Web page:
well it was an alarm at 4h44am then abrupt silence but for the sound of percolating coffee and then two hours through dark and dawn to umstead park, and it was 7h34am on sal's branch trail and it was a running narrative of promise and voltage and impact and smooth running, fueled and wholly into the act, and then I searched out the head of the preplanned loop beginning with sycamore loop trail and wrapping the guts of umstead with company mill trail and sycamore trail was a beautiful thing of roots rocks river banks where granite piled like broken plates and little trickles of water entangled with the thrusts of squirrels, clouds of dragonflies, and then the run evolved towards a narrative of solitude, of blues, of bees, and the trail jutted quartz and exalted a young buck chewing air and wrapped hills and the terrain sort of reminded me of the runs in georgia and certainly one of the most engaging trails i've run and the loop knotted back into itself at an intersection of graylyn trail and north turkey creek trail and while reading the trail map I realized I was swarmed by bees. . . true annoyance became anger as those fuckers kept up for at least two miles, new troops added occasionally as one beelines my neck or shoulder or just levitates in my face, eye contact with a thousand eyes, and I was trying to read my now-soggy map and my run became a narrative of lost miles and disorientation and anxiety, of ongoing lost miles and then it was the mad-dash of another trail runner bringing my sluggish quads to a crushing awareness of fatigue, despair, thirst as i'd intended on refilling my bottle at the nowlostcar and the next two miles were plodding along, speed-hiking at its worst, unnerving and hollowing. But back to the blues and man I was thinking of the blues of my life as this was a birthday celebration run and thus retrospect was due and the blues came to mind starting with picasso's blue period, my tubes of pthalo or french ultramarine (red or green) or cobalt or cerulean blue and the minimalist palette of poverty and frequent uprootings, and then m. davis blues, kerouacs smokey blue word-notes, mingus and his blues and roots, monet's false blues as water lilies spin beneath light-flecks of sky, a chapbook I wrote fifteen years ago called “bluesin it in deep winter gray,” the blue of yves klein, the pasty blue extremities of freud's figures, the blue eyes of previous lovers, the blue eyes of a wife, the blueblack cheeks of sleepless years, blue horror of struggle and insomnia and terror and the blue book. Back to the bee swarmed intersection, the bee swarmed intersection now bee-free as they were spread all across my route like the bread crumbs of fables and I now know where the world's bee population has concentrated itself, but turning into the trail with my bearings intact, i kicked 'til i reached the car, grabbed a yogurt and gulpedgulped water and caught back up to my body's needs, eased back into the woods for one more three mile loop on sal's branch and that was that as driving home through raleigh traffic and dead kennedy's and marley and the pleasant fatigue of 17 miles behind me with who knows what ahead other than a shower and the evening's shift and I can honestly say that my efforts on the run held poetic parallel to those of my life, that the run served as a physical metaphor for the endurance of my 37 years, and in just being there, in the woods, running alone against mind and body and soul and time and running with Nature and God and Shewolves and Life and Mooncycles and noise and running just felt right and natural, a place where work is grateful.  And getting to a point where my life feels natural, aligned, synergized, has always been the goal.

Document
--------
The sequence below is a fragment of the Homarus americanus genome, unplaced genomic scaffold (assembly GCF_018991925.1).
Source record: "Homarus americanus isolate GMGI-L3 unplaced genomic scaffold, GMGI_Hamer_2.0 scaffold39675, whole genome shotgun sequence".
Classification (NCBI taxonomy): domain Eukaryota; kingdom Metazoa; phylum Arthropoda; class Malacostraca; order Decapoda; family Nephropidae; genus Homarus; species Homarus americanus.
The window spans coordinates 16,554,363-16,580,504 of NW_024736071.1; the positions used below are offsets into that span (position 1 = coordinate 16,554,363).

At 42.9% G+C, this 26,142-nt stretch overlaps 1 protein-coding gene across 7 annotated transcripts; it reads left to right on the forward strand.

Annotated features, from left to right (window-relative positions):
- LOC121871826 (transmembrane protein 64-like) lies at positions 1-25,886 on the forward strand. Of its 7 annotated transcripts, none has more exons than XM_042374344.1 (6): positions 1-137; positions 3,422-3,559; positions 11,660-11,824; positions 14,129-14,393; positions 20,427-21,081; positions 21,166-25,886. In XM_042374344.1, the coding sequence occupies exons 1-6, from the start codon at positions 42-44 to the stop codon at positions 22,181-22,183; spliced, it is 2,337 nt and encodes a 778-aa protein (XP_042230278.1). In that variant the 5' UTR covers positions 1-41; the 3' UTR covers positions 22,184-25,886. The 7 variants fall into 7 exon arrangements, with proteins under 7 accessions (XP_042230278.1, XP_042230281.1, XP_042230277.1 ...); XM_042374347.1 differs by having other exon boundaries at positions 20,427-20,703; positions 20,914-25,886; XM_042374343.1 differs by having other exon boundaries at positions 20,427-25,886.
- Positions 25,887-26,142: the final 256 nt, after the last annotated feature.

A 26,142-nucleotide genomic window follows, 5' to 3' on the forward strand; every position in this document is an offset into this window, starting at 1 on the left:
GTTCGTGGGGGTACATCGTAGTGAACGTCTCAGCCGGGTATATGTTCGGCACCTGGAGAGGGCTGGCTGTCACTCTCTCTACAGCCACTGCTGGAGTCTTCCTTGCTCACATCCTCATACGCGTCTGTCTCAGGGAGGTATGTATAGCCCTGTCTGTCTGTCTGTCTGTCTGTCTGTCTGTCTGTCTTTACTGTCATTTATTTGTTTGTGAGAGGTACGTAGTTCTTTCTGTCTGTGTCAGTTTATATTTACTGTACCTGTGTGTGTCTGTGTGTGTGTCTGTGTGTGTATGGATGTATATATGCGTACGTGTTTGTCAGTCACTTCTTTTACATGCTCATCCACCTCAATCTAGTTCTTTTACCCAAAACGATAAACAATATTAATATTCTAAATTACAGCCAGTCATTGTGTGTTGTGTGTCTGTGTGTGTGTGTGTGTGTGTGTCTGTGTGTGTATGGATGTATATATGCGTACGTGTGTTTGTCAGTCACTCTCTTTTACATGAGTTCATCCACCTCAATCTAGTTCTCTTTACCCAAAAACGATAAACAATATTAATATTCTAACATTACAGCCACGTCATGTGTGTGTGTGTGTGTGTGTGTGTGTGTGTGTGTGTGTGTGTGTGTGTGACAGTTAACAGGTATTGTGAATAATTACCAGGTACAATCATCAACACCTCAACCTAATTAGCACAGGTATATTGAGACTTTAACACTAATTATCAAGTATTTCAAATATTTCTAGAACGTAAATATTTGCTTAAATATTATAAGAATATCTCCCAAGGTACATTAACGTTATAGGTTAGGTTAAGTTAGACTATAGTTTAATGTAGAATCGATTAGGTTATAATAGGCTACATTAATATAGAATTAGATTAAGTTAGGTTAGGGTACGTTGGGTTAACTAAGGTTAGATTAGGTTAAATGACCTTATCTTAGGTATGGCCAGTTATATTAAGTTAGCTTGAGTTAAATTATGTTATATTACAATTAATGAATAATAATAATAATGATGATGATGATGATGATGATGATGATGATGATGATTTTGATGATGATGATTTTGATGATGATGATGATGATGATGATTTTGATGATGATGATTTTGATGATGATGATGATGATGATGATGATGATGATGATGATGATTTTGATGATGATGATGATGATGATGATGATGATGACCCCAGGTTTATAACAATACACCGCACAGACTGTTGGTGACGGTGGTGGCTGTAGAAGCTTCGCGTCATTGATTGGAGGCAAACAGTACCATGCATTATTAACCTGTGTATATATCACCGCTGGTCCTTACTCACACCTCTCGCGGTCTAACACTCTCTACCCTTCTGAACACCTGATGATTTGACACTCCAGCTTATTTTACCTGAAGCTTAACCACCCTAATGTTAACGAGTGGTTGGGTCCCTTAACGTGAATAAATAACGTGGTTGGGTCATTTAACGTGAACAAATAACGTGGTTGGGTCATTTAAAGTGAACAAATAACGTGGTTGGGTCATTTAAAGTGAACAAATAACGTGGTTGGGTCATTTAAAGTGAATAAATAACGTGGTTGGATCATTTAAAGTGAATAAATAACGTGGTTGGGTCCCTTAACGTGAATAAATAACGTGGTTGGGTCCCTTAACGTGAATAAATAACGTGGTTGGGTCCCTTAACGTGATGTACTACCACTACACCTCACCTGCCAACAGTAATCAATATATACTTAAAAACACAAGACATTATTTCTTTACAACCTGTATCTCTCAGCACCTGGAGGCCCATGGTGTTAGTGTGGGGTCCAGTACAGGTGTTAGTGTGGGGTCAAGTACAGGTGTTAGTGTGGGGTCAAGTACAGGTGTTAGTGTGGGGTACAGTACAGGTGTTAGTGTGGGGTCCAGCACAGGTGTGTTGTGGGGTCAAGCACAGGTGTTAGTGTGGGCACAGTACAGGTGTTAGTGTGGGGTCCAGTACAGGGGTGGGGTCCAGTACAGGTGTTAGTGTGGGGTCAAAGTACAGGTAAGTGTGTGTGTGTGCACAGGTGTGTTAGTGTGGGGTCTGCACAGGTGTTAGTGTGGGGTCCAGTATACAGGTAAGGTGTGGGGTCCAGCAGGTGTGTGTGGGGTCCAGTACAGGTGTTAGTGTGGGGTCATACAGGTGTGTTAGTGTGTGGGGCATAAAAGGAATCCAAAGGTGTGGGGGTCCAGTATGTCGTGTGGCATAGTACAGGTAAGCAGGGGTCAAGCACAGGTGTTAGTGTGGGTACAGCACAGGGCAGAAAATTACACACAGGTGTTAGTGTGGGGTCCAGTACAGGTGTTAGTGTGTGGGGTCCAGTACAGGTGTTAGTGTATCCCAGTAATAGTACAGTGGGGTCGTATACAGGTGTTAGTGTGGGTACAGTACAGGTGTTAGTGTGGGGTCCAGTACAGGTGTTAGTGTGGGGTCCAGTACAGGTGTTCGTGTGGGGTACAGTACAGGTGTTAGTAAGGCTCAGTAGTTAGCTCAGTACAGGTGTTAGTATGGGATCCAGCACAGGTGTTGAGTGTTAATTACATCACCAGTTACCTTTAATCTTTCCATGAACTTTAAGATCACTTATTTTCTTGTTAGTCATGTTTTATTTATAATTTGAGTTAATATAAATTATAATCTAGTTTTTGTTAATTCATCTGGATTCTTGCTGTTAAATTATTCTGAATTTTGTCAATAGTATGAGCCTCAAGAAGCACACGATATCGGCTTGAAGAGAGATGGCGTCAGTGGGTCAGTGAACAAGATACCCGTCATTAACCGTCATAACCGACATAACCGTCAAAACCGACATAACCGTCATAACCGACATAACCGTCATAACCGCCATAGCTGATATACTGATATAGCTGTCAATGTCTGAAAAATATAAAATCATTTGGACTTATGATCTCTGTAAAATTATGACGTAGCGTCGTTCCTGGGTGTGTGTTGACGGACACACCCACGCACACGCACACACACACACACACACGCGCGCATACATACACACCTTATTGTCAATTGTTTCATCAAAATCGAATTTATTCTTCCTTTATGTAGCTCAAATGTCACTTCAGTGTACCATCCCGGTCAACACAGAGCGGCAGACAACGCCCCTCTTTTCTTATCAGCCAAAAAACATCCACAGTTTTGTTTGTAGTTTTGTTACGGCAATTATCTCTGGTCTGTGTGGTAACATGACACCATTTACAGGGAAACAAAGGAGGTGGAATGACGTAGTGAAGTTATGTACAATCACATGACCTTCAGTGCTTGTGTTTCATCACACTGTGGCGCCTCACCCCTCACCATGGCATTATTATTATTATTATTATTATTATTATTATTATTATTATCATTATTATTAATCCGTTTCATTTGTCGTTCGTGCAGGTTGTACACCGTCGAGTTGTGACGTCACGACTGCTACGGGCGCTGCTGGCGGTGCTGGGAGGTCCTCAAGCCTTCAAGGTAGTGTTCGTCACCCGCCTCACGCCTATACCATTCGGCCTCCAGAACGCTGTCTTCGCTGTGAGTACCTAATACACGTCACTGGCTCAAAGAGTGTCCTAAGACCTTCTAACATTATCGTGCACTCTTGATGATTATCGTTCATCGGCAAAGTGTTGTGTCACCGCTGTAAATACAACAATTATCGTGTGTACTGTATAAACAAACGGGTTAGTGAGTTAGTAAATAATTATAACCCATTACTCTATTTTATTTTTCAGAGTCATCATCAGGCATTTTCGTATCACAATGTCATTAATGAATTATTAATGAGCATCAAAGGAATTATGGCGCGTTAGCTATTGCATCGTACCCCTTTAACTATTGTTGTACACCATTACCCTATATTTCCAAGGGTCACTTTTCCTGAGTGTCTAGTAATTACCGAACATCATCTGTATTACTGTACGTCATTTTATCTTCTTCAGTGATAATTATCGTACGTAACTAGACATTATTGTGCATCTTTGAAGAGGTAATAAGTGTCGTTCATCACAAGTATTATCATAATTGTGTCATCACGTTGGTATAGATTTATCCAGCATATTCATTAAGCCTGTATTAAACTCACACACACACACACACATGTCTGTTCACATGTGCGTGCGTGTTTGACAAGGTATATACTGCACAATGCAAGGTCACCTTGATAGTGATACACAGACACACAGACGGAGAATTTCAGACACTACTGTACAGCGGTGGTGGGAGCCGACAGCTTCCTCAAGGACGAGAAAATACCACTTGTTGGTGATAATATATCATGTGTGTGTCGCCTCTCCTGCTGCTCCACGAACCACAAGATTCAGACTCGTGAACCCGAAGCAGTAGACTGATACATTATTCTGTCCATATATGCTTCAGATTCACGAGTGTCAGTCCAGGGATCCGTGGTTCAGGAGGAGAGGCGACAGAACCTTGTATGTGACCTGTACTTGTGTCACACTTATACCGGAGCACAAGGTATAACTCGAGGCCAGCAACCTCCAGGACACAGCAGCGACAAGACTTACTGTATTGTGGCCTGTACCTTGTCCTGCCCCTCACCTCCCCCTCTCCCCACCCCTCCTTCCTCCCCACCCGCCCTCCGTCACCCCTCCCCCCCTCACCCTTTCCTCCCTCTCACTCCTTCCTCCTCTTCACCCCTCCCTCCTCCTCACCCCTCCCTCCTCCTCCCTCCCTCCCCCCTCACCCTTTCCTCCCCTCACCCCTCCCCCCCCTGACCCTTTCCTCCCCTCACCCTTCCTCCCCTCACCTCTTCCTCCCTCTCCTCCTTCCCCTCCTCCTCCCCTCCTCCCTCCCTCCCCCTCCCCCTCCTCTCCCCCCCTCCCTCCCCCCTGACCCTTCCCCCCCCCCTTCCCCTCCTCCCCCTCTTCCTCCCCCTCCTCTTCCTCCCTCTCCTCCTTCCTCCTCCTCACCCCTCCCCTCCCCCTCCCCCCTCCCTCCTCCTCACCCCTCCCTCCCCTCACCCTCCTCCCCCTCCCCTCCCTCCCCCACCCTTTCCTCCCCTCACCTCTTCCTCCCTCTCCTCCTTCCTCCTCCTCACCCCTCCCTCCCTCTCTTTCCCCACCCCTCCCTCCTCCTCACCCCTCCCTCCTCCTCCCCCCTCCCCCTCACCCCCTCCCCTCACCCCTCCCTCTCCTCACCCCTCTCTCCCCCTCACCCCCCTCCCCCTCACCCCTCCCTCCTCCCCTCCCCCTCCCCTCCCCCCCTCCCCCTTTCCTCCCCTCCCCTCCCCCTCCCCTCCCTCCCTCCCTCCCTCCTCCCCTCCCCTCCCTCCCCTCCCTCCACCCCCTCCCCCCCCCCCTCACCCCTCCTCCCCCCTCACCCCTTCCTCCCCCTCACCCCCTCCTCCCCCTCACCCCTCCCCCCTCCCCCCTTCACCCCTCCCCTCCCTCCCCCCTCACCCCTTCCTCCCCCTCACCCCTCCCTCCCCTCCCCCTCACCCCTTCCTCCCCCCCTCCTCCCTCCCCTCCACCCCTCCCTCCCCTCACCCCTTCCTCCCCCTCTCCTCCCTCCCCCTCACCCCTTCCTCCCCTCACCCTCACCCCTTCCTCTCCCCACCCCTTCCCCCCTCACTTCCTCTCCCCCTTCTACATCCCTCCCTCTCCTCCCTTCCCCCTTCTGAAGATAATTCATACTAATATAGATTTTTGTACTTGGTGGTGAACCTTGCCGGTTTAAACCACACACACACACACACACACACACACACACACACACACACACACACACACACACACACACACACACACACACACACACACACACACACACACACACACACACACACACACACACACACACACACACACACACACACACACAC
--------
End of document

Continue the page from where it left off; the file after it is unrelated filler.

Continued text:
Monday, June 20, 2011